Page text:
What is Precocious Puberty?
Precocious Puberty: What is it, and what do I need to know?
In recent years, the age at which the average girl begins to go through puberty is lowering. However, some girls experience the onset of puberty very young (before age 8). When this happens, it's known as precocious puberty. This can be distressing for parents, who want to know why their child is showing signs of reproductive development at such an early age, and if there are any health risks involved. Below is what we know so far about precocious puberty, and what to do if your daughter is experiencing it.
The Mayo Clinic states that the cause of precocious puberty is still technically unknown. However, as the age for onset of puberty continues to lower, there are several respected hypotheses. Some doctors and research scientists believe that rising levels of obesity may be a cause, as precocious puberty is more common in girls who are overweight. However, although research is ongoing, a definitive link has yet to be completely established.
Other factors, such as an increased rate of consumption of meat and dairy products in US children have also been considered as possible causes. Some parents and medical professionals have even begun to wonder if animal growth hormones may play a role, but no casual relationship has yet been found.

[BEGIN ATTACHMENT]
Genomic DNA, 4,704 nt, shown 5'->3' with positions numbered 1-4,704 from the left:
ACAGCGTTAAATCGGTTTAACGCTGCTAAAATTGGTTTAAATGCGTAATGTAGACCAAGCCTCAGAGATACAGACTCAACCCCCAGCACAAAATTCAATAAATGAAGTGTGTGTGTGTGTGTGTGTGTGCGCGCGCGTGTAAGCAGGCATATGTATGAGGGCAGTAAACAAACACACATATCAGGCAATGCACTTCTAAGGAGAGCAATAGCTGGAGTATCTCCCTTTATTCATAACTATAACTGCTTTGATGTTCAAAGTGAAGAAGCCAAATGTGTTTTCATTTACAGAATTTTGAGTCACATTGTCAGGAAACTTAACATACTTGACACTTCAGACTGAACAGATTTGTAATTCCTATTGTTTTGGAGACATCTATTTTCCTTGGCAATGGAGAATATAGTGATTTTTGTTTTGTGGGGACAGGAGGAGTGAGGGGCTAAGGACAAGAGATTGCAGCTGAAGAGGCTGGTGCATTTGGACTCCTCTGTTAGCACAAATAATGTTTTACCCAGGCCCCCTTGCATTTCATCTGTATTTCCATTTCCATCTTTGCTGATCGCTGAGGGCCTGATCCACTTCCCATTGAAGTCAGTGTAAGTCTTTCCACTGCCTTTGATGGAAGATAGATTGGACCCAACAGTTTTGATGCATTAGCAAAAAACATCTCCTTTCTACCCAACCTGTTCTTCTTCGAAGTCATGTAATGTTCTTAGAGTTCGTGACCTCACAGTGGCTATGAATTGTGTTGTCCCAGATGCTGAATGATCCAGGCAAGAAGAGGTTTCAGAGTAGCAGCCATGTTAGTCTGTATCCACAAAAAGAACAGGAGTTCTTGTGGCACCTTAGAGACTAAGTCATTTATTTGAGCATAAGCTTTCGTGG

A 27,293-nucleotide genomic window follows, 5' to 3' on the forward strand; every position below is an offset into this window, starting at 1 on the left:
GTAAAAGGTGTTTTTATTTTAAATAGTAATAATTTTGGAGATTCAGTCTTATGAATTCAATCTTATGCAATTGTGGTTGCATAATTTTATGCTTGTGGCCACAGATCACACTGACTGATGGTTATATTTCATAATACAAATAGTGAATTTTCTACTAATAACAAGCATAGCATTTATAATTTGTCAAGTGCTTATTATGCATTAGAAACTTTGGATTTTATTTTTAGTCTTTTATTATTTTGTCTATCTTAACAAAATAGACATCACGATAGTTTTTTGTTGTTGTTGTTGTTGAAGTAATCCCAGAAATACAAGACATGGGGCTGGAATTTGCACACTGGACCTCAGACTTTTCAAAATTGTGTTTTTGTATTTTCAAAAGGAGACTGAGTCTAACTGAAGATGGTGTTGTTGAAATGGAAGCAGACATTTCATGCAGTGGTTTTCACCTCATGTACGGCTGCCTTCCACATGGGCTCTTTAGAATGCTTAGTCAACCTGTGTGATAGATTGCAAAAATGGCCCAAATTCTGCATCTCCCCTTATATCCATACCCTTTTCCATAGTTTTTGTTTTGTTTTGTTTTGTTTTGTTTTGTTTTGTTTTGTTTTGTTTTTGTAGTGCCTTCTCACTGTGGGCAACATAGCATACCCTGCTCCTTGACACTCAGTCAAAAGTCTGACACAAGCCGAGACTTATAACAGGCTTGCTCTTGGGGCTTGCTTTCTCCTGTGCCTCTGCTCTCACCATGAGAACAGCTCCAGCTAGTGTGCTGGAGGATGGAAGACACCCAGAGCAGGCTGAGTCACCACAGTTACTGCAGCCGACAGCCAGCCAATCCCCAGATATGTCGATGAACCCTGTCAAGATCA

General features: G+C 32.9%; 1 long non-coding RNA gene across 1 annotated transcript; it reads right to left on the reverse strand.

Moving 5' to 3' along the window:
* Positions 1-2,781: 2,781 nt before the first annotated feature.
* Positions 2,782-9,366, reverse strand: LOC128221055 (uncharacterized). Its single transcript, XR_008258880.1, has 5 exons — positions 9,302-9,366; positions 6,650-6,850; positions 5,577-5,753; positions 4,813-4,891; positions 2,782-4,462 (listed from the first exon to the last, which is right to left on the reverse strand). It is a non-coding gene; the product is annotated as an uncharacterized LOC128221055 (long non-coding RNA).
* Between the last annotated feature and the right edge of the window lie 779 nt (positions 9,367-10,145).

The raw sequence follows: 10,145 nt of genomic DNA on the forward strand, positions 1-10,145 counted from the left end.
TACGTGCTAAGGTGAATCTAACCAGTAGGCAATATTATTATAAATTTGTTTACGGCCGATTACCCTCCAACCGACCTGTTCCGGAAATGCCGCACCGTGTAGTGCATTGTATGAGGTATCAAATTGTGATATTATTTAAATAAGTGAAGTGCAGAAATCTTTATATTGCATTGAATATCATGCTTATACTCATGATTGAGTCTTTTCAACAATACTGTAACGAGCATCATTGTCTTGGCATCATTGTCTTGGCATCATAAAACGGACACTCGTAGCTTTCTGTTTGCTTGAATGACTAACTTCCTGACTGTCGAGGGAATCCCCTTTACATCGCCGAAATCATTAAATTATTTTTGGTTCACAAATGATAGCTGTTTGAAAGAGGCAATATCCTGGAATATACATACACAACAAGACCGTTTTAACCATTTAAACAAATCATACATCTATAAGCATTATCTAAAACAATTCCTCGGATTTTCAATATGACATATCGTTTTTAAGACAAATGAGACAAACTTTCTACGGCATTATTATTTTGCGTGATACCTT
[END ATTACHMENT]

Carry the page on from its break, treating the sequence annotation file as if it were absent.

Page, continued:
Very rarely, early onset puberty can be caused by an abnormality in or near the pituitary gland (the gland responsible for the release of hormones involved in growth and development), such as a tumor. Direct intake of hormones (through injection or pills) can also lead to a form of precocious puberty known as peripheral precocious puberty.
Overall, precocious puberty is not a dangerous condition, though there is a slight concern over the effects of increased estrogen exposure. Because increased amounts of the hormone estrogen have been linked to breast cancer, some researchers think that precocious puberty may raise a person's risk of developing cancer later in life, but no significant research has been done.
By and large, the most serious concern regarding precocious puberty is the combination of social and psychological changes a girl will endure. Developing breasts and visible hair (such as underarm hair) at an early age can put girls at risk for teasing or isolation. Appearing visually older than she is may also expose her to more mature situations.
Where to Go from Here
To prevent social confusion, alienation, or potentially predatory situations, it's important for parents to discuss with their daughter what early physical development means, and discuss possible ways to talk about it with friends. It can make parents uncomfortable to have the period talk (or even “the talk”) with their seven year old daughter, and that's completely understandable. But it's vital to help your child explain how her body is changing, as well as the fact that it's changing a year or two before her friends bodies are. Make sure your daughter knows that she can ask you questions about uncomfortable topics, such as shaving, facial hair, tampons, and anything else.
Precocious puberty can be stressful for everyone involved, but it really doesn't need to be. Make sure your daughter knows she's normal and healthy, and above all, loved.